That’s mindbogglingly stupid — why not just have stiff penalties for leaking in the contract? But I guess the publishers don’t care about the quality of the translation, they just want one out there so they can rake in more dough

  11. I’m sure leaking would be much, more more profitable than translating. And suing people across national boundaries is no simple matter.

  12. True enough.

  13. Trond Engen says:

    The names from the Russian translations look as a poor choice of policy. Keeping them (apparent) English but making them less sophisticated is the worst of both worlds.

    The Norwegian translations are generally great, but there are a number of mistakes ranging from bloopers made in haste (names changing between or even within books) through the avoidable (misunderstood or lost meanings and connotations of obscure English words) to the inevitable (wrong choice of connotations to translate in light of the character’s development later in the series). I don’t know to what degree any of these have been emended in later editions, but I’m pretty sure no main character or location has been renamed.

  14. Trond Engen says:

    Less coffee and regular breaks during negotiations, that’s how you avoid leaking in the contract.

  15. Thread won.

  16. January First-of-May says:

    The names from the Russian translations look as a poor choice of policy. Keeping them (apparent) English but making them less sophisticated is the worst of both worlds.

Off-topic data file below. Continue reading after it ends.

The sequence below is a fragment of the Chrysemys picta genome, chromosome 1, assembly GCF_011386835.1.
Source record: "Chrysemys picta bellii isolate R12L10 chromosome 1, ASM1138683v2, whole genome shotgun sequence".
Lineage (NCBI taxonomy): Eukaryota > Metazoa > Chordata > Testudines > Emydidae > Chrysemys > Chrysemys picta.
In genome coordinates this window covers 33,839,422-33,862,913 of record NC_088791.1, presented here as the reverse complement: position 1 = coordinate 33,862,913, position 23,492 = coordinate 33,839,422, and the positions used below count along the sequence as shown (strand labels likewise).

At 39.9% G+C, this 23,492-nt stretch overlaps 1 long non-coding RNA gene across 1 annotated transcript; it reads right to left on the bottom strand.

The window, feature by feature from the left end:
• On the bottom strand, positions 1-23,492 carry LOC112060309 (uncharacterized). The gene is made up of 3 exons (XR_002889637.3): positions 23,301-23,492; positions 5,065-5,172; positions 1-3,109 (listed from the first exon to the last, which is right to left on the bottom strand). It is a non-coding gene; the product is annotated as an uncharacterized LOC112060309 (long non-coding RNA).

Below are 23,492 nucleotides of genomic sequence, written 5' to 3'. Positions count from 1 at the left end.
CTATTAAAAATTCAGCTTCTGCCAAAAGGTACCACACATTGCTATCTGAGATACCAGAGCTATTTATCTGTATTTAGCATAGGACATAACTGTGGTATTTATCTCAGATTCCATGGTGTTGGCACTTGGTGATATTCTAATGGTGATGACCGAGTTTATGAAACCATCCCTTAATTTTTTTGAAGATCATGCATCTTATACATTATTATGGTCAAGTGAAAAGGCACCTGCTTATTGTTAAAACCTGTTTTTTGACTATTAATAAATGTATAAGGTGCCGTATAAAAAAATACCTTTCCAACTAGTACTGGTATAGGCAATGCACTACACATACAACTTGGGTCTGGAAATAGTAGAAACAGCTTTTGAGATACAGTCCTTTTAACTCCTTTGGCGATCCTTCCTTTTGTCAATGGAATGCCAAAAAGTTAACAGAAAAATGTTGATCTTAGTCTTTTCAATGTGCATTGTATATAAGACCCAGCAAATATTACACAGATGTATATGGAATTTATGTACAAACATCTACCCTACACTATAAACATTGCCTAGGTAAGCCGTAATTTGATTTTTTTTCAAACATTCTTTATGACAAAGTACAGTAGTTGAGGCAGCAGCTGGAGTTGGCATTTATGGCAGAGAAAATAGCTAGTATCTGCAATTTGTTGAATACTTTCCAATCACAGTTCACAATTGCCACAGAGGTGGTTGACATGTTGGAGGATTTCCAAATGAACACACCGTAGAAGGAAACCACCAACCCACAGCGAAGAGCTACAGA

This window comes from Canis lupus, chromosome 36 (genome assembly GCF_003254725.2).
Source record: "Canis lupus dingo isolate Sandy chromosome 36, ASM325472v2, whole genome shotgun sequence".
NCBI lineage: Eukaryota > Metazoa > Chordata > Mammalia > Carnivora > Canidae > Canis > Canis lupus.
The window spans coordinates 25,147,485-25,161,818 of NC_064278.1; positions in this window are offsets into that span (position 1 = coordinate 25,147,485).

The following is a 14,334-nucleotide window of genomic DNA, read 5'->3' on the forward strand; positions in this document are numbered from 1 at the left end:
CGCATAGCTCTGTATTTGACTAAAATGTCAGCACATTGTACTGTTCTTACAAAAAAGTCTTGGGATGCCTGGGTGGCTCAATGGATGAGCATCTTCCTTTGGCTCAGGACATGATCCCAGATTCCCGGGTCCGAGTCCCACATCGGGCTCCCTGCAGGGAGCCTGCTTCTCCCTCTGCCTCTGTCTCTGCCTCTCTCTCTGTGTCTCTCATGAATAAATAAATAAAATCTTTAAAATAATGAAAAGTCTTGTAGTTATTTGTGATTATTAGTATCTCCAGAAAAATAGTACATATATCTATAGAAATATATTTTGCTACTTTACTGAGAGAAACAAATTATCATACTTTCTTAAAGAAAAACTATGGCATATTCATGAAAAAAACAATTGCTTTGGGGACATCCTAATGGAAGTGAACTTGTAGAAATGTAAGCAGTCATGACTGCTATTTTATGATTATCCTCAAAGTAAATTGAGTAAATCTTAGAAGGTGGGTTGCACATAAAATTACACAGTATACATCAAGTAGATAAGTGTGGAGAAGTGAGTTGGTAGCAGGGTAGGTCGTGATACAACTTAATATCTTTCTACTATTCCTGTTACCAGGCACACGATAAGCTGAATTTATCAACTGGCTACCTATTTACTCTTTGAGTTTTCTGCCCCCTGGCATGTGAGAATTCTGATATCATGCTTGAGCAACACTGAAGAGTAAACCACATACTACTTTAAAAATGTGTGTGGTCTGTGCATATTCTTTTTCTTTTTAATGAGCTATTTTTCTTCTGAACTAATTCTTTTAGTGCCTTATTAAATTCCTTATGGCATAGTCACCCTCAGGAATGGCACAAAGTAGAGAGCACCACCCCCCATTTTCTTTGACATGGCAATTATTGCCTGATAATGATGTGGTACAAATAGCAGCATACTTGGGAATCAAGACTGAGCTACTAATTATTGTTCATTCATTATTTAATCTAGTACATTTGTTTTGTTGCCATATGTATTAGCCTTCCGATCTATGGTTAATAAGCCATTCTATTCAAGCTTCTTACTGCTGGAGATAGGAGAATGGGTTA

No, that was just me trying to translate the versions back to English for the effect (the table was aimed at non-linguists).
    Here are the actual Russian words in question:

    – Original – ROSMEN – Spivak (unofficial) – Spivak (published)
    – Severus Snape – Северус Снегг – Злодеус Злей – Злотеус Злей
    – Luna Lovegood – Полумна Лавгуд – Психуна Лавгуд – Психуна Лавгуд
    – Quirrell – Квиррелл – Белка – Белка
    – Neville Longbottom – Невилл Долгопупс – Невилл Длиннопопп – Невилл Лонгботтом
    – Bathilda Bagshot – Батильда Бэгшот – Батильда Жукпук – Батильда Бэгшот
    – Hogwarts – Хогвартс – Коксворт (?) – Хогварц

    In particular, “Snowe” and “Psychena” are my renderings of “Снегг” and “Психуна” respectively.

    Some other weird translations didn’t really work in a “rendering” version, but I might as well include them in Russian:

    – original – ROSMEN – Spivak (both)
    – Dursley – Дурсли – Дурслей [sic, in nominative]
    – muggles – маглы – муглы
    – Dumbledore – Дамблдор – Думбльдор
    – Hagrid – Хагрид – Огрид

    Probably others I forgot.

    Still better than whatever translation of the second book I read (…pretty sure it was a hardback, so probably at least partially official, but I guess I might be misremembering) whose main antagonist was named Том Дволлоддер Ребус…
    (Googling gives me “Том Д. Дволлодер Ребус”, which is even sillier, but doesn’t match my memory.)

  17. Trond Engen says:

    Oh, sorry. I didn’t get that. That makes them much better. And your literal back-translations too.